By this time I’d established that my brother’s experience of wilderness canoe travel was even less than my own; it was obvious that a big play wasn’t to be placed upon showing off to other canoeists. Our trusty “prospector” canoe had been picked up at a garage sale for 50 dollars. Makeshift bits of plywood had been thrown in as seats and there wasn’t a drysack to be seen anywhere. “Bin liners are ideal for that sort of thing”, Ken assured me. I conjured up images of capsizing in the fast flowing, icy waters of the Bowron River, miles from help, with broccoli, steaks and sleeping bags all floating off down the river. After a tense standoff we agreed to compromise and headed off to a local store to pick up a couple of drysacks. Now we were up with the professionals and I knew that we could handle anything.
Admissions to the Canoe Circuit are strictly limited by BC Parks Department to reduce pressure and disturbance to wildlife. Would-be canoes are subjected to a degrading weigh-in ritual to check that the weight of gear stashed in the canoes will not cause damage to the portage trails. Strangely enough though we could carry as much as we liked in a backpack and so (for the purposes of the weigh in), out came the broccoli, the steaks and the pulses. Later we heard stories of clandestine park officials hiding on portage trails with mobile scales to check that people weren’t carrying too much. During our visit fortunately, these stories proved unfounded and anyway, the stack of food could only go down with each passing day.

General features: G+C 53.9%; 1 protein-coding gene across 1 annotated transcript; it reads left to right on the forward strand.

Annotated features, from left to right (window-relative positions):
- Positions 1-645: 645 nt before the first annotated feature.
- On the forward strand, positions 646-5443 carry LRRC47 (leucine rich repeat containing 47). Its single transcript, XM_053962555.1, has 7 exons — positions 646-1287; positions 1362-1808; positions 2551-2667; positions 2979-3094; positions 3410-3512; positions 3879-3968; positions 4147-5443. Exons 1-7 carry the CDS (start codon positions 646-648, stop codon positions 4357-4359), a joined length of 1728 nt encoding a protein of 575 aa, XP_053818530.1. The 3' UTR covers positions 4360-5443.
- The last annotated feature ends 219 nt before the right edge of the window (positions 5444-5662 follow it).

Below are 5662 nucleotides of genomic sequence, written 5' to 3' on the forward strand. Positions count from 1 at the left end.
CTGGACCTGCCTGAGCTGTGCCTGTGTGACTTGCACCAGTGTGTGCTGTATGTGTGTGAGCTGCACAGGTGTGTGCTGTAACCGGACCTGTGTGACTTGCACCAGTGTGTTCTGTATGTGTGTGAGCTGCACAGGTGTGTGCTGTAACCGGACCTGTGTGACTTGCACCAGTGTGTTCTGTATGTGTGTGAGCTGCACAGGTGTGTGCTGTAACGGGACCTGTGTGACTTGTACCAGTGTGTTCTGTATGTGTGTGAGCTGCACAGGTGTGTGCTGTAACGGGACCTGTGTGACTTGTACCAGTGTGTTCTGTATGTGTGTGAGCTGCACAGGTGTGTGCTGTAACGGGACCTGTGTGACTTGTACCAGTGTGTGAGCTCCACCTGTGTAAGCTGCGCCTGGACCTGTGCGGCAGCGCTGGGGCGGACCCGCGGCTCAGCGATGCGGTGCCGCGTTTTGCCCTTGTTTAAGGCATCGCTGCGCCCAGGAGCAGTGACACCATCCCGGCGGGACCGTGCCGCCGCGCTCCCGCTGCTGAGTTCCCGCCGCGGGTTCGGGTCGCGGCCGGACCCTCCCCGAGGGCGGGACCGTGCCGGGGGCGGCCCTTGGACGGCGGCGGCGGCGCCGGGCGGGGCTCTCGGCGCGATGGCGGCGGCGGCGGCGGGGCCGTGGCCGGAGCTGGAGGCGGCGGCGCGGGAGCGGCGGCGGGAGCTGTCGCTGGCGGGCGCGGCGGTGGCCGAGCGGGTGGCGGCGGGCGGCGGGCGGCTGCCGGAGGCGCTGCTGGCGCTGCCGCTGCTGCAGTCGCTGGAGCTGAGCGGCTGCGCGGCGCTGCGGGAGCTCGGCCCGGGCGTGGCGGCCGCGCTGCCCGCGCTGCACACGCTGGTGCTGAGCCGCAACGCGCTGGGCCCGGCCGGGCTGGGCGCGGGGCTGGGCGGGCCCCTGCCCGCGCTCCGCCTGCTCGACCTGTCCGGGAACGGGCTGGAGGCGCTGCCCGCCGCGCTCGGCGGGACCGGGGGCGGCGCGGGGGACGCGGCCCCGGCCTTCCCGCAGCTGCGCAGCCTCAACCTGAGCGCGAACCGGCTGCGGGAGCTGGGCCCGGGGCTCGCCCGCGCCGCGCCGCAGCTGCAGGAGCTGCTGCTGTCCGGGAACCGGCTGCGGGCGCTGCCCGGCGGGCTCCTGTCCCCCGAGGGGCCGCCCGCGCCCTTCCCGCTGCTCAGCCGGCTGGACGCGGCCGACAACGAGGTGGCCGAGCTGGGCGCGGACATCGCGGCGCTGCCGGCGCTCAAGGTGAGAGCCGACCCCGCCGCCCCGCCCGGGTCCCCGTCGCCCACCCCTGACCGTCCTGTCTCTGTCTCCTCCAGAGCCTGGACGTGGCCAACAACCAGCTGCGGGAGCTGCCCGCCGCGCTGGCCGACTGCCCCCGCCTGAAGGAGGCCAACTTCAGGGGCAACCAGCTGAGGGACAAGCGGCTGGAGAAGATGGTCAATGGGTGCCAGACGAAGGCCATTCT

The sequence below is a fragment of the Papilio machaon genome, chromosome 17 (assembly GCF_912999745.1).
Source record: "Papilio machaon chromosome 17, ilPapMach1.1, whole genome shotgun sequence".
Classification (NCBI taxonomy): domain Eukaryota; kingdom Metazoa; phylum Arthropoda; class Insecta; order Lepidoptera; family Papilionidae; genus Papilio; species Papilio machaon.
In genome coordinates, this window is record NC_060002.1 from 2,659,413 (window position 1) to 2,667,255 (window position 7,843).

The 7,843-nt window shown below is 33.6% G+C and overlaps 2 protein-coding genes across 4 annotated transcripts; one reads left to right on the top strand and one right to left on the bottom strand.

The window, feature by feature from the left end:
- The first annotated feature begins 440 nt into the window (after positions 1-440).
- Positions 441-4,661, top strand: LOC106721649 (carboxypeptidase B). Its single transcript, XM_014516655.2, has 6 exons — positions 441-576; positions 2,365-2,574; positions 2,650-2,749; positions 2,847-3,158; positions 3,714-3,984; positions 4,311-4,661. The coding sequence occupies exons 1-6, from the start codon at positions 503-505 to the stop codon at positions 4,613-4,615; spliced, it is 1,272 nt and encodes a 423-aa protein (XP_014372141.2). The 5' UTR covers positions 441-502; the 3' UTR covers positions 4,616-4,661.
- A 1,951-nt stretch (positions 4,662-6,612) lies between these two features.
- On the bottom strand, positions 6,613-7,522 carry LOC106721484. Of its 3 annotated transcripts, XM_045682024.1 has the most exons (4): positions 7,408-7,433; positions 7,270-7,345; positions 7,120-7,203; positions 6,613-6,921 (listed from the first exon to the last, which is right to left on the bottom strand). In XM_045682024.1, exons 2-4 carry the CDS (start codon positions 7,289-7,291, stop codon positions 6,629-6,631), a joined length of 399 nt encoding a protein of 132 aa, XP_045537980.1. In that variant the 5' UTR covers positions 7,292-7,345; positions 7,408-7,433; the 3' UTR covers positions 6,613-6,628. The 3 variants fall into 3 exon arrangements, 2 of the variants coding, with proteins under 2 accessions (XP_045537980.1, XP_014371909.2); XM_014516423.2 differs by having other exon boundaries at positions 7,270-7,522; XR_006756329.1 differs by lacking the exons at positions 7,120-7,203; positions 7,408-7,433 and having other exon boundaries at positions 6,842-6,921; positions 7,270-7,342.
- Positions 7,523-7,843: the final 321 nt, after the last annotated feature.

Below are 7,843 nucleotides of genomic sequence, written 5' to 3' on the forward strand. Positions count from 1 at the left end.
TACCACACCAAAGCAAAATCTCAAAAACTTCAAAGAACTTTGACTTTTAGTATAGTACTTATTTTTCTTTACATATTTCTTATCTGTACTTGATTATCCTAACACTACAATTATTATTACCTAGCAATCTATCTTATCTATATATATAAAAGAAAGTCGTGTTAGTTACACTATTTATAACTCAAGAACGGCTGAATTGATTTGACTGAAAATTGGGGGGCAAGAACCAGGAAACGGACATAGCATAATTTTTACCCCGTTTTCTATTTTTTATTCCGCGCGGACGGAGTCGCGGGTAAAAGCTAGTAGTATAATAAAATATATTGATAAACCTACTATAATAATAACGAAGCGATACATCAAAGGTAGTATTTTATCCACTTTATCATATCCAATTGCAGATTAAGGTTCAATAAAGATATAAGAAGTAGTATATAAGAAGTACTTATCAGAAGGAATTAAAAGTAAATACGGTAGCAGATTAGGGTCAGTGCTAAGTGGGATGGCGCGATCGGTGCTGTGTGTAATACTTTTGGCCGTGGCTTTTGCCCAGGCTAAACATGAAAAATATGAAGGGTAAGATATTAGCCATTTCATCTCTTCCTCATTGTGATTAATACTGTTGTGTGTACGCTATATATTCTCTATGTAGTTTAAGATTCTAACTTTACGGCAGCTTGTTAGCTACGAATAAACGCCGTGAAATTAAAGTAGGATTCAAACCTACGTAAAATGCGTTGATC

We headed off, a dishevelled pair, pushing our canoe upslope on the first portage, away from the crowds and their latest designer outfitted gear. We flattered ourselves thinking that we looked like the real mountain men. The route commences with 5km of unrelenting uphill toil until Kibbee Lake, the first one, is reached. Our hired portage trolley (our one other concession to modernity) proved to be a blessing and our canoe bumped along the forest trail quite happily. Soon we were waterborne and paddling off into the start of the first lake, the start of the real adventure.
We were keen to get passed the first lake and over the next portage by nightfall. Portages are potential places to meet bears and meeting a female grizzly with cubs is not a prospect to be relished. The park authorities advised us to sing or talk loudly as we wended our way through the forest, the idea being that the bears would be more scared of us than we were of them. Whilst not consciously admitting to being scared, Ken and I always seemed to maintain a healthy banter on these sections and an aerosol pepper spray was always kept handy as a last resort.
We were soon on our second lake, Indianpoint, and established a pleasant camp in a peaceful bay. Things had turned colder and a wind had got up as we huddled around our meagre campfire, hoping that this wasn’t going to set the tone of things to come. An eerie cry of a loon (Canada’s National bird) echoed across the dark waters. The daylight died and the campfire momentarily grew brighter, competing with the spots of rain for supremacy. We turned in. The night-time noises played tricks with our minds, feeding paranoia about wild animals. We lay still in out tent hearing a repeated “thud”, “thud”, somewhere close by in the undergrowth. Investigation later proved this to be pine cones falling down and hitting the aluminium roof of the pit latrine.